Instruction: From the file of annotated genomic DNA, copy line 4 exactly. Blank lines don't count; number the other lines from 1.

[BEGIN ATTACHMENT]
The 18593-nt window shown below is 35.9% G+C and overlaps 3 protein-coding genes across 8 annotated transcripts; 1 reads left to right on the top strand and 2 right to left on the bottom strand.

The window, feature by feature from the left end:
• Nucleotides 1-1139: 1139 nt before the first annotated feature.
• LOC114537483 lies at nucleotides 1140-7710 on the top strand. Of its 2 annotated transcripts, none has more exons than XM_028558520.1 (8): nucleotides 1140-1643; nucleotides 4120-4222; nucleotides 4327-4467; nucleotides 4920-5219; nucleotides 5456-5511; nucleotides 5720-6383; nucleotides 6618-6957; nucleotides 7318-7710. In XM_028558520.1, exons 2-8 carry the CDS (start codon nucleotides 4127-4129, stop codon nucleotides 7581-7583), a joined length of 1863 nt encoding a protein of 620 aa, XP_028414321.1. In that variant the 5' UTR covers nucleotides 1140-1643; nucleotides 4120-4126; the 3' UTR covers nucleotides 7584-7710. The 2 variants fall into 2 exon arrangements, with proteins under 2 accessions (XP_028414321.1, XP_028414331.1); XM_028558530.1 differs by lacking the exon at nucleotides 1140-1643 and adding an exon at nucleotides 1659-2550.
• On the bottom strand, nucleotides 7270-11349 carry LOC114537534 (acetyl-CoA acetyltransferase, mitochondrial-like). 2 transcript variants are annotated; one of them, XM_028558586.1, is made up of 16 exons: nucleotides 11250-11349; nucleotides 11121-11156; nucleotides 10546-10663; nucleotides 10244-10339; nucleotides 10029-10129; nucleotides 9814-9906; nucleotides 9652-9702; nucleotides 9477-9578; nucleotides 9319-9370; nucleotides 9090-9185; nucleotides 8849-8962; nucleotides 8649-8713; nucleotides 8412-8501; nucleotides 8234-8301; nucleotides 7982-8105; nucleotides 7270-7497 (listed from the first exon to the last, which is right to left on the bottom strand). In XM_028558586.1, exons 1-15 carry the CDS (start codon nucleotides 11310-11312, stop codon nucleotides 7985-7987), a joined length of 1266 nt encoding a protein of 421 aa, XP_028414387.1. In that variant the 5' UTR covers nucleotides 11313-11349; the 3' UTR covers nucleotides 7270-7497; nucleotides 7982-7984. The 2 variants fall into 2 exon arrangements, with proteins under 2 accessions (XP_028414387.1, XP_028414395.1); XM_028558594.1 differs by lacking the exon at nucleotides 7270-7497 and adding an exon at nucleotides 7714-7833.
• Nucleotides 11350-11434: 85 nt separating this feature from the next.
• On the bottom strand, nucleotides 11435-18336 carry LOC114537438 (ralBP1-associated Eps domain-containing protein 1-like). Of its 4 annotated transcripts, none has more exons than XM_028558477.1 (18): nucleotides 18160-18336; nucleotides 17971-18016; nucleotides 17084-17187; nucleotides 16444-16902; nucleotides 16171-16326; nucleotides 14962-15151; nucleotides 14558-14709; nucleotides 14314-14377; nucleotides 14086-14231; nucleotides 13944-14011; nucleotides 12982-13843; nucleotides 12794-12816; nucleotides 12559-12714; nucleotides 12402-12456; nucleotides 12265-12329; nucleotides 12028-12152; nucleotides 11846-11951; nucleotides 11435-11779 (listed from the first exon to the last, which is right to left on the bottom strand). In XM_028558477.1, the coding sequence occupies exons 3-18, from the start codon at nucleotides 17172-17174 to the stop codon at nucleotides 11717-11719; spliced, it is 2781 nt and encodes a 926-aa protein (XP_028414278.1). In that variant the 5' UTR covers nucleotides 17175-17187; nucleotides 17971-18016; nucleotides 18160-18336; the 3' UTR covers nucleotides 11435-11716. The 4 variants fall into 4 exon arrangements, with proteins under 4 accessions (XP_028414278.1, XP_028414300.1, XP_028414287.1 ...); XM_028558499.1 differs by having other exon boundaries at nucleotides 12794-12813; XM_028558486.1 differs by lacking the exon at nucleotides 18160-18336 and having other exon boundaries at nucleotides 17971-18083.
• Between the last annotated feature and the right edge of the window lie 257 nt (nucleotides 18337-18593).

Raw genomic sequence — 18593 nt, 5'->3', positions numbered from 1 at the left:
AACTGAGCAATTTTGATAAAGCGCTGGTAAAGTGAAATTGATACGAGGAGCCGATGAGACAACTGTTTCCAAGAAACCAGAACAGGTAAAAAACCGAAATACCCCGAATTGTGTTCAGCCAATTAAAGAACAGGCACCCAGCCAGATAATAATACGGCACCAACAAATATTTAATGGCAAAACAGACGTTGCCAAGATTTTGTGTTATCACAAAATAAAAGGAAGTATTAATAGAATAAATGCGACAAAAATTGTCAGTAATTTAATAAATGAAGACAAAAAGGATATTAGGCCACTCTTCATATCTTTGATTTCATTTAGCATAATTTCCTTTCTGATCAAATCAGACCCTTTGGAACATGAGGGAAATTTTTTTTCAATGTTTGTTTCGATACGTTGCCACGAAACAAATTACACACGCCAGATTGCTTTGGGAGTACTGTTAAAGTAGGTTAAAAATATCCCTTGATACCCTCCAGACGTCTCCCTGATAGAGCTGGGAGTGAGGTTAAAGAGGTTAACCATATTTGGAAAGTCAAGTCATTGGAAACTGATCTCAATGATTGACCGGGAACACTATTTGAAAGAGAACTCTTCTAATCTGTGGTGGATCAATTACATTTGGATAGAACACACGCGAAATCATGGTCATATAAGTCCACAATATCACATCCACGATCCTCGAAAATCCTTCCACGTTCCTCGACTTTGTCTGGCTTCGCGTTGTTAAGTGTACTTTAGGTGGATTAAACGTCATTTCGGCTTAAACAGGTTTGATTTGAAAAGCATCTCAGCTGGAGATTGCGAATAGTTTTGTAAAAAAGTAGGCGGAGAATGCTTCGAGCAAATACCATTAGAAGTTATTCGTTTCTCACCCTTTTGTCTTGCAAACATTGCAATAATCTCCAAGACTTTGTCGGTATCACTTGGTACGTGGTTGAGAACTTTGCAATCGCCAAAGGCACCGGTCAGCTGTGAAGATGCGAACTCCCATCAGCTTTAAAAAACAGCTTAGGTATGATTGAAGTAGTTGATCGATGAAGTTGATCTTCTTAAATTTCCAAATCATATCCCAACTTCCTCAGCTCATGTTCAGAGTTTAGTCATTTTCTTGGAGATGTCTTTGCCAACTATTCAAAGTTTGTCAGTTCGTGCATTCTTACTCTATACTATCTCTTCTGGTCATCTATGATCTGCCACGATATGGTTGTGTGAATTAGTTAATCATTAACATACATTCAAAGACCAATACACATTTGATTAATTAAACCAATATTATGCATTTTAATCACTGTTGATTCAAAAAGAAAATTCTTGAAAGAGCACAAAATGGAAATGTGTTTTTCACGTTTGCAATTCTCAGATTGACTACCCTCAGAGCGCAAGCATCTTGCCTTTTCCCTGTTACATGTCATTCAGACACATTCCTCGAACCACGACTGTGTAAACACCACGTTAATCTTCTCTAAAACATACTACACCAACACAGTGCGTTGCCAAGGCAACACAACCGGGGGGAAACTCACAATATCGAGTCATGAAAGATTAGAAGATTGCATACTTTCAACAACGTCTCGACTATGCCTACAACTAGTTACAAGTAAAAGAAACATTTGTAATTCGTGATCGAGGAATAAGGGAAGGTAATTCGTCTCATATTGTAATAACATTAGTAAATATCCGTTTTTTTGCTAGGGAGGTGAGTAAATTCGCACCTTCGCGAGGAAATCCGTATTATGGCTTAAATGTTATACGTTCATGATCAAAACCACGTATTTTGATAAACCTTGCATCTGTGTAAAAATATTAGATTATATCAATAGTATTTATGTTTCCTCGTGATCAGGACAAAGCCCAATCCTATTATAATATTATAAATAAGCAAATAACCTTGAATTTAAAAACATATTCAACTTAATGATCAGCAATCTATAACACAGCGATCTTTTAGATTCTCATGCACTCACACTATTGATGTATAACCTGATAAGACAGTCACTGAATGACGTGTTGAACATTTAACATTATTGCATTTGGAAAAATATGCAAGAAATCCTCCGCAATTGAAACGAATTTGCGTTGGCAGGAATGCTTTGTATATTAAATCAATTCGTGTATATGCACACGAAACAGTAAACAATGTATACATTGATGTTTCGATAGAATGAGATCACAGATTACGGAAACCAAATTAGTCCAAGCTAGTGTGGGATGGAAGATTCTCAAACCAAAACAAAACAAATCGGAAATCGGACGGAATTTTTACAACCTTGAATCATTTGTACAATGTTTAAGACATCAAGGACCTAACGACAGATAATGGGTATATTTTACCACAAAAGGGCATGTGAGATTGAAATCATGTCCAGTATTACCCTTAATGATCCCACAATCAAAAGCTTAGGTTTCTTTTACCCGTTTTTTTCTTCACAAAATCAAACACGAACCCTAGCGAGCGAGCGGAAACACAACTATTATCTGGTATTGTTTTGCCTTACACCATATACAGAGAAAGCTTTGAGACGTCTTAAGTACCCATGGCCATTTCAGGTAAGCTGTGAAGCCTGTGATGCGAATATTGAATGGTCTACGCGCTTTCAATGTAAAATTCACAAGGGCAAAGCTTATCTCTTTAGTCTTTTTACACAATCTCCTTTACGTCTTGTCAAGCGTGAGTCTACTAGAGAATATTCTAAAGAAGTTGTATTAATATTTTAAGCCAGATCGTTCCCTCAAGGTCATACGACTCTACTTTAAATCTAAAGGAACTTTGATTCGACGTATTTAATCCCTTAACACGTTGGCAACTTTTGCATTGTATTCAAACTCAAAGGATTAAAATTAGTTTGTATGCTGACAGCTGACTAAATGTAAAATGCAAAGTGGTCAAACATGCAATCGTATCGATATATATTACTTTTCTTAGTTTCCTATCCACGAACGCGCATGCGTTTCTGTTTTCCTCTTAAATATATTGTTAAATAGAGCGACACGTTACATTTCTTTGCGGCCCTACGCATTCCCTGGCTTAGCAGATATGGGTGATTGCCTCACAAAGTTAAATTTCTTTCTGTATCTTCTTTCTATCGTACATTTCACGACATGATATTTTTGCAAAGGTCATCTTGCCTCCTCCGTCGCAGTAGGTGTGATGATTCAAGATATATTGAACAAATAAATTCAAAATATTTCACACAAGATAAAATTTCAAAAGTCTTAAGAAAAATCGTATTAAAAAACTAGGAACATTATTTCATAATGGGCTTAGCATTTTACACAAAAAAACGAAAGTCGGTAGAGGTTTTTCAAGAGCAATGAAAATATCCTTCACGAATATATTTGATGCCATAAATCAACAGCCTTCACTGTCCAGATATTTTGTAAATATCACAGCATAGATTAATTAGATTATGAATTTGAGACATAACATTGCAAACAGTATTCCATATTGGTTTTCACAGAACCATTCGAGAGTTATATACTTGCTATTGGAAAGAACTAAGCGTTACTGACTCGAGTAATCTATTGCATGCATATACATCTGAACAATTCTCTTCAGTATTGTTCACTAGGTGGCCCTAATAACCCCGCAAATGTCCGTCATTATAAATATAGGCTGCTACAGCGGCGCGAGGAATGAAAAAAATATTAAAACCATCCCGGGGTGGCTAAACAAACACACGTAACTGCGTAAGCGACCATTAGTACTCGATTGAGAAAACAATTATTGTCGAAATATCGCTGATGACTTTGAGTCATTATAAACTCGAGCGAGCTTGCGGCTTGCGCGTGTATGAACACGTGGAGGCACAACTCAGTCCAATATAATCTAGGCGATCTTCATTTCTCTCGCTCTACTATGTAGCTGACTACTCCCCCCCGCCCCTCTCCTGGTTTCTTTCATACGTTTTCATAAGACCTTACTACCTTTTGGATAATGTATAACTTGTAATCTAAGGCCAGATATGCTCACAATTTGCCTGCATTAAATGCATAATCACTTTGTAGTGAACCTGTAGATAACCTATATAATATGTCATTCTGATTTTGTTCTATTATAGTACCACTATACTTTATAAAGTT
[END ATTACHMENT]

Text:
• LOC114537483 lies at nucleotides 1140-7710 on the top strand. Of its 2 annotated transcripts, none has more exons than XM_028558520.1 (8): nucleotides 1140-1643; nucleotides 4120-4222; nucleotides 4327-4467; nucleotides 4920-5219; nucleotides 5456-5511; nucleotides 5720-6383; nucleotides 6618-6957; nucleotides 7318-7710. In XM_028558520.1, exons 2-8 carry the CDS (start codon nucleotides 4127-4129, stop codon nucleotides 7581-7583), a joined length of 1863 nt encoding a protein of 620 aa, XP_028414321.1. In that variant the 5' UTR covers nucleotides 1140-1643; nucleotides 4120-4126; the 3' UTR covers nucleotides 7584-7710. The 2 variants fall into 2 exon arrangements, with proteins under 2 accessions (XP_028414321.1, XP_028414331.1); XM_028558530.1 differs by lacking the exon at nucleotides 1140-1643 and adding an exon at nucleotides 1659-2550.